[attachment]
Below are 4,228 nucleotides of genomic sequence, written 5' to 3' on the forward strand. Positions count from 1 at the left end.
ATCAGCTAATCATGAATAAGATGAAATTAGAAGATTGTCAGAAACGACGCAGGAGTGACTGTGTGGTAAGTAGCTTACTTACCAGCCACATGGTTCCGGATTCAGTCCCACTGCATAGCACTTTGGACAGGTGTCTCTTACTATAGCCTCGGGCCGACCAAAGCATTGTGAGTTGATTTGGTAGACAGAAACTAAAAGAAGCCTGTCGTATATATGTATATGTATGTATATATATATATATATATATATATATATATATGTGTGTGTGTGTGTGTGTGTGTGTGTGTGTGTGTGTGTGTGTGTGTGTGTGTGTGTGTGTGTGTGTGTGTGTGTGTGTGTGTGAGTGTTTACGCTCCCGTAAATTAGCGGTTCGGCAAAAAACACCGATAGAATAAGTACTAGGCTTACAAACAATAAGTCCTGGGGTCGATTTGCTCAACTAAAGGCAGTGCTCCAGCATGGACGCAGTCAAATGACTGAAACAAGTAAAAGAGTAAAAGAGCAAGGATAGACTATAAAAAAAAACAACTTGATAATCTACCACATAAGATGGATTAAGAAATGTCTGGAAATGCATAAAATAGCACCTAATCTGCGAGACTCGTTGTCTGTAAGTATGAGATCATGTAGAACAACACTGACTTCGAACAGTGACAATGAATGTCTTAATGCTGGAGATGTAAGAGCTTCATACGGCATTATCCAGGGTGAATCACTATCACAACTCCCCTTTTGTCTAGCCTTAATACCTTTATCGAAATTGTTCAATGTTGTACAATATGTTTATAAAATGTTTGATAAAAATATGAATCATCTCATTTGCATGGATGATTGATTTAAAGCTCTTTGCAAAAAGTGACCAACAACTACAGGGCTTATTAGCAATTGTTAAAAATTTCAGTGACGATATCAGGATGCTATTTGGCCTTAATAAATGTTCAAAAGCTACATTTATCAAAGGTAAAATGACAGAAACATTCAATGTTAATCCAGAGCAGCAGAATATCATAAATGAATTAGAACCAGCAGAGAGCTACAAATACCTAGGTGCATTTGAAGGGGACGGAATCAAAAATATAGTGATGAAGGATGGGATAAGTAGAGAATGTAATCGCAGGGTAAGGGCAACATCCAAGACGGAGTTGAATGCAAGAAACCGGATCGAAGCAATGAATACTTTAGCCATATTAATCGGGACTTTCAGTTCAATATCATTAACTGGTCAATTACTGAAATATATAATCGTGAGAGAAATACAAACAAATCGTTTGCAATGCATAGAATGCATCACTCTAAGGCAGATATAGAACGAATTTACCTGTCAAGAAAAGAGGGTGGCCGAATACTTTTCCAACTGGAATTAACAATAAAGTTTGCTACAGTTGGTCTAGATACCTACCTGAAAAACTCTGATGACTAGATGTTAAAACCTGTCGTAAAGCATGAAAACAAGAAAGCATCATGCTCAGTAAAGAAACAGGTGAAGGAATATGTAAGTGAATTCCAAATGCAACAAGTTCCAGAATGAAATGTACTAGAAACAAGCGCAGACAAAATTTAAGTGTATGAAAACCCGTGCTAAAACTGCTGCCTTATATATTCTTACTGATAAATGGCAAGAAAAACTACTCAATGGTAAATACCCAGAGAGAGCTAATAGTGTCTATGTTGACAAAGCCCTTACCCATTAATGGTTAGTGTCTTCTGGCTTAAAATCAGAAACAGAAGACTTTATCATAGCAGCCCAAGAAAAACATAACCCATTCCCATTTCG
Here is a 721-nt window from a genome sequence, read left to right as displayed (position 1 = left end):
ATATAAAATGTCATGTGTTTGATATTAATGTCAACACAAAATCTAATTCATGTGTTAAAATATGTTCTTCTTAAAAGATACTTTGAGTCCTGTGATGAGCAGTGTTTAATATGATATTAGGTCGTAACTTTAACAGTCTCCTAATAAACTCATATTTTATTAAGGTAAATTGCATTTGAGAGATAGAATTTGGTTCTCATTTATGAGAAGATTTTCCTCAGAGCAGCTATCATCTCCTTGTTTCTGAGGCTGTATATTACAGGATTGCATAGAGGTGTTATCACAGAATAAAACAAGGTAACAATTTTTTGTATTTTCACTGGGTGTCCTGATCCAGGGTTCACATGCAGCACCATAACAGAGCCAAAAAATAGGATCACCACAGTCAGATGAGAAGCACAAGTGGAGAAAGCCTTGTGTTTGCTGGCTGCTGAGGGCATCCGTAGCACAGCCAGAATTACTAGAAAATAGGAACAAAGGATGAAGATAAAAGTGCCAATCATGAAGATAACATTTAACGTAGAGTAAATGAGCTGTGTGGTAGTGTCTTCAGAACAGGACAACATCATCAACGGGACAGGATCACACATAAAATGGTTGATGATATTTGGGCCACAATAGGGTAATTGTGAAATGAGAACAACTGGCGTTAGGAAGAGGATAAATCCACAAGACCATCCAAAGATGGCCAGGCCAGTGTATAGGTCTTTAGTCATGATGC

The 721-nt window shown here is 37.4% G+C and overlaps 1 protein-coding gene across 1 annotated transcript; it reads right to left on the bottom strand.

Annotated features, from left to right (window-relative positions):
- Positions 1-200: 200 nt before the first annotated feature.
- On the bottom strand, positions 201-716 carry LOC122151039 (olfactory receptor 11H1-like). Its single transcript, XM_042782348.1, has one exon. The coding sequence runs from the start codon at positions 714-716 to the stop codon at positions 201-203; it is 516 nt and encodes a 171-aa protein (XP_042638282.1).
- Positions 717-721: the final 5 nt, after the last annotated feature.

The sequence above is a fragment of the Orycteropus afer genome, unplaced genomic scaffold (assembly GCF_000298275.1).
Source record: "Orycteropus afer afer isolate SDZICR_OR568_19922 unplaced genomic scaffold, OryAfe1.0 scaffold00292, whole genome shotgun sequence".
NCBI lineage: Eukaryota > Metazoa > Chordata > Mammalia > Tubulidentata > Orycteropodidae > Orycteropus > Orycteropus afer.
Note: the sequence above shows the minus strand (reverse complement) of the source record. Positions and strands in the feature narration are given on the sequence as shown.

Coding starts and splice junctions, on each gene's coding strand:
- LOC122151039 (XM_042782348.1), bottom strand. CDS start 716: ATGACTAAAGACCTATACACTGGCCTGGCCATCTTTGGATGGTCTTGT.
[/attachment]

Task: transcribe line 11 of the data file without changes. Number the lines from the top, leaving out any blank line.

Source record: "Orycteropus afer afer isolate SDZICR_OR568_19922 unplaced genomic scaffold, OryAfe1.0 scaffold00292, whole genome shotgun sequence".